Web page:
How does acid precipitation form?
Acid precipitation is often caused by the release of sulfur dioxide and nitrogen oxides into the atmosphere where they combine with atmospheric gases and water to create more acidic compounds. These chemicals are released during the combustion of fossil fuels from places like power plants, factories, etc. Acid rain can also be caused by natural phenomena, like volcanoes, but is more commonly caused by humans burning fossil fuels.
These chemicals make the rain or other precipitation more acidic, which has a range of negative effects. The higher acidity damages freshwater sources like streams, rivers, and lakes, by causing a greater absorption of aluminum, making the water more toxic to many species. This hurts those species and many others that depend on them.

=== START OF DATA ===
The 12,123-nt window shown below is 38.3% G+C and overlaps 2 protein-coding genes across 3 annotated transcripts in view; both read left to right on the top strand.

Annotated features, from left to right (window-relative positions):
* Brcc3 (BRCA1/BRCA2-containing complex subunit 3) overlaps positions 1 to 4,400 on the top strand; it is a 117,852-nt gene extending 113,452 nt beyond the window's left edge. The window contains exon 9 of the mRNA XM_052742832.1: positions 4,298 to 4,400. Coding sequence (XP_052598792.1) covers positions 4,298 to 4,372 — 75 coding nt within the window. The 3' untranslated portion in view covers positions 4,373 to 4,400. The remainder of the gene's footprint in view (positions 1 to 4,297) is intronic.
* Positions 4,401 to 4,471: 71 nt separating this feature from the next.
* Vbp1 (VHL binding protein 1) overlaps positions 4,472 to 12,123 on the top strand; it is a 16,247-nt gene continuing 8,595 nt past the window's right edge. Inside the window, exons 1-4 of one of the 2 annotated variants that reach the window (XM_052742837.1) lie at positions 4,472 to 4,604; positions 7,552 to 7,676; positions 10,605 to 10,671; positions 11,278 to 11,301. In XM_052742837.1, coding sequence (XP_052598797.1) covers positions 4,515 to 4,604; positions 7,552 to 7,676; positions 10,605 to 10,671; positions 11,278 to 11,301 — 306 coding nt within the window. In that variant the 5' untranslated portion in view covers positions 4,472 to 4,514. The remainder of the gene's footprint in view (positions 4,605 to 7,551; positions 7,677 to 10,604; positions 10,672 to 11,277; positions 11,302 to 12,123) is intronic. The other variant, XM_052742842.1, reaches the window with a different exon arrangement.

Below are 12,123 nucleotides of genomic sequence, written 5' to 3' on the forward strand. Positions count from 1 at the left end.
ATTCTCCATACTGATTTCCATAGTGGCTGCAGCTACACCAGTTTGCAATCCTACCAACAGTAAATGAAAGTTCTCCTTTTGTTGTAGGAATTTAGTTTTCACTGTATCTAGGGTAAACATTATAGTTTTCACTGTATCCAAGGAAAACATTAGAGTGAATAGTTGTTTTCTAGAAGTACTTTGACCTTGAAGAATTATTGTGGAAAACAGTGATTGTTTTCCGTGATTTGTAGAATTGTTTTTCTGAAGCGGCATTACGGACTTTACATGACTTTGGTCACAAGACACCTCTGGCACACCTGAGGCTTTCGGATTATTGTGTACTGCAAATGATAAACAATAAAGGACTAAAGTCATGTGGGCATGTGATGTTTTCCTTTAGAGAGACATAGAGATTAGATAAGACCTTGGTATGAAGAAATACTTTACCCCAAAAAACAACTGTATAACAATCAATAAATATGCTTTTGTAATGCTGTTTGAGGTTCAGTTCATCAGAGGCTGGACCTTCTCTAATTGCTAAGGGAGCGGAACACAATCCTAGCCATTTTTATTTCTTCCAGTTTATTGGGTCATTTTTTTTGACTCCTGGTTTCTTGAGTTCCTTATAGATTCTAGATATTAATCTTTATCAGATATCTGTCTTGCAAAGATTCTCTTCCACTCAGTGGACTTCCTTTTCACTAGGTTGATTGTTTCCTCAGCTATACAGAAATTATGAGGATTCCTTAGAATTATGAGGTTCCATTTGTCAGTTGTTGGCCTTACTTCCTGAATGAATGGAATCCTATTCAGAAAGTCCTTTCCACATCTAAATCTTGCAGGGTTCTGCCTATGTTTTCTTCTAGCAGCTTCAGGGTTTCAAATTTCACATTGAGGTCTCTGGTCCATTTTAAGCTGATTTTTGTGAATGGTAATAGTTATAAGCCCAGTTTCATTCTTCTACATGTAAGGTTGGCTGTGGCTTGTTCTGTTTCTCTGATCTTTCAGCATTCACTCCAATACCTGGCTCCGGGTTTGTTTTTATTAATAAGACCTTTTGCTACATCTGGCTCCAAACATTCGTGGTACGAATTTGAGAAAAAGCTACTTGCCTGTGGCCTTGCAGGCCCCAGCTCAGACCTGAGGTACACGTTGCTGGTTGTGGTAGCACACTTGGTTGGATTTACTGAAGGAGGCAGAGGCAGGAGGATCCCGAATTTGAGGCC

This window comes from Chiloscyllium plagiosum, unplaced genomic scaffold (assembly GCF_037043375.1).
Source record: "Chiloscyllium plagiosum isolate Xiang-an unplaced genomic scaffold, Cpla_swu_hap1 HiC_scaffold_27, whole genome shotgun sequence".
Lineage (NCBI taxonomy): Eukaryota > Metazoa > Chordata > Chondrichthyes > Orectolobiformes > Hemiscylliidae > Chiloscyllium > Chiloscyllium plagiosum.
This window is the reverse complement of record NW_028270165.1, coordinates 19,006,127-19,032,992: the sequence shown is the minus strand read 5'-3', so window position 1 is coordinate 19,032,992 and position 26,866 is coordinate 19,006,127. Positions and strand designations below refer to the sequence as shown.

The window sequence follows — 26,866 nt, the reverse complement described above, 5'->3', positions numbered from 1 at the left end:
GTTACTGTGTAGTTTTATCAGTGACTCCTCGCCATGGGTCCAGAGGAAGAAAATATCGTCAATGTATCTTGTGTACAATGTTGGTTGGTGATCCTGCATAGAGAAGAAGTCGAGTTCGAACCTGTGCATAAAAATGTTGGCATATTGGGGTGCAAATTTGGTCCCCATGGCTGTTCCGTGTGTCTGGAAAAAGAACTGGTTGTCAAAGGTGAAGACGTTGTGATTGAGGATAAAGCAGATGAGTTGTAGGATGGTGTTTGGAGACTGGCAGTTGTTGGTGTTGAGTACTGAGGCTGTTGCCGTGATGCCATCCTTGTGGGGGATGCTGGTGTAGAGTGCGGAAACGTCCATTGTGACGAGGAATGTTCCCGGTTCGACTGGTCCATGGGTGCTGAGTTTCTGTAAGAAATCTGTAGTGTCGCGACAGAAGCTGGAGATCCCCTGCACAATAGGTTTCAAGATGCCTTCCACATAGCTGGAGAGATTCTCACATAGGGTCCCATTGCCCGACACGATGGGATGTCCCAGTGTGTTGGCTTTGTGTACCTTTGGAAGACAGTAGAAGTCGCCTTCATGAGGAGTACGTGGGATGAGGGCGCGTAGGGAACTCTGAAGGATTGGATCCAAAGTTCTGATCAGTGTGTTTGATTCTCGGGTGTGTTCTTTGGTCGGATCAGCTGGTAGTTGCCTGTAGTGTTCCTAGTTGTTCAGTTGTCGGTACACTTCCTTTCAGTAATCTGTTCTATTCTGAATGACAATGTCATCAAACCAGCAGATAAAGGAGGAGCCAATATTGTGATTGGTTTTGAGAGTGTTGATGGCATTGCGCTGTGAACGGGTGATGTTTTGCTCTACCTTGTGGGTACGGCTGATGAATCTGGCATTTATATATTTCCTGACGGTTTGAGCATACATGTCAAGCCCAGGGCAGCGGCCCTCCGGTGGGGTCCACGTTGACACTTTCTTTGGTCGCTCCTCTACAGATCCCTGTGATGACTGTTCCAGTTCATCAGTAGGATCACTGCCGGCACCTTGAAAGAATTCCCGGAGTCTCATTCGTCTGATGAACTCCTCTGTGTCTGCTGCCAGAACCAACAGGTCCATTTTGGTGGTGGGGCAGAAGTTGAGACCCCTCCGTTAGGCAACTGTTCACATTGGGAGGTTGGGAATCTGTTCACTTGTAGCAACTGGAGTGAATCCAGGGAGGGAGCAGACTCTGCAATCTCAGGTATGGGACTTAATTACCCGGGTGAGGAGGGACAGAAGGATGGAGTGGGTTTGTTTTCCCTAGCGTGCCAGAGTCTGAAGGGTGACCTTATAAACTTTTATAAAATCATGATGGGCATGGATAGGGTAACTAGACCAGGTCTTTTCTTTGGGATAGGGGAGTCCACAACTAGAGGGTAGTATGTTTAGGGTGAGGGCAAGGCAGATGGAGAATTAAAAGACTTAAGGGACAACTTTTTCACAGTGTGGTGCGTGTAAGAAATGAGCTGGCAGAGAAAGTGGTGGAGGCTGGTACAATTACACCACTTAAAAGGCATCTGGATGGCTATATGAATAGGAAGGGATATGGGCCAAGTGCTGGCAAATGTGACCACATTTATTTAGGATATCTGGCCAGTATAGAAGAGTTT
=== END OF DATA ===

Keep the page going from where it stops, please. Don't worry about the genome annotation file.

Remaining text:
Acid rain also damages forests, pulling nutrients out of the soil and making it more challenging for the plants to take up water. This weakens the plants and can have effects throughout the ecosystem.
Here's an image that shows a bit of the process: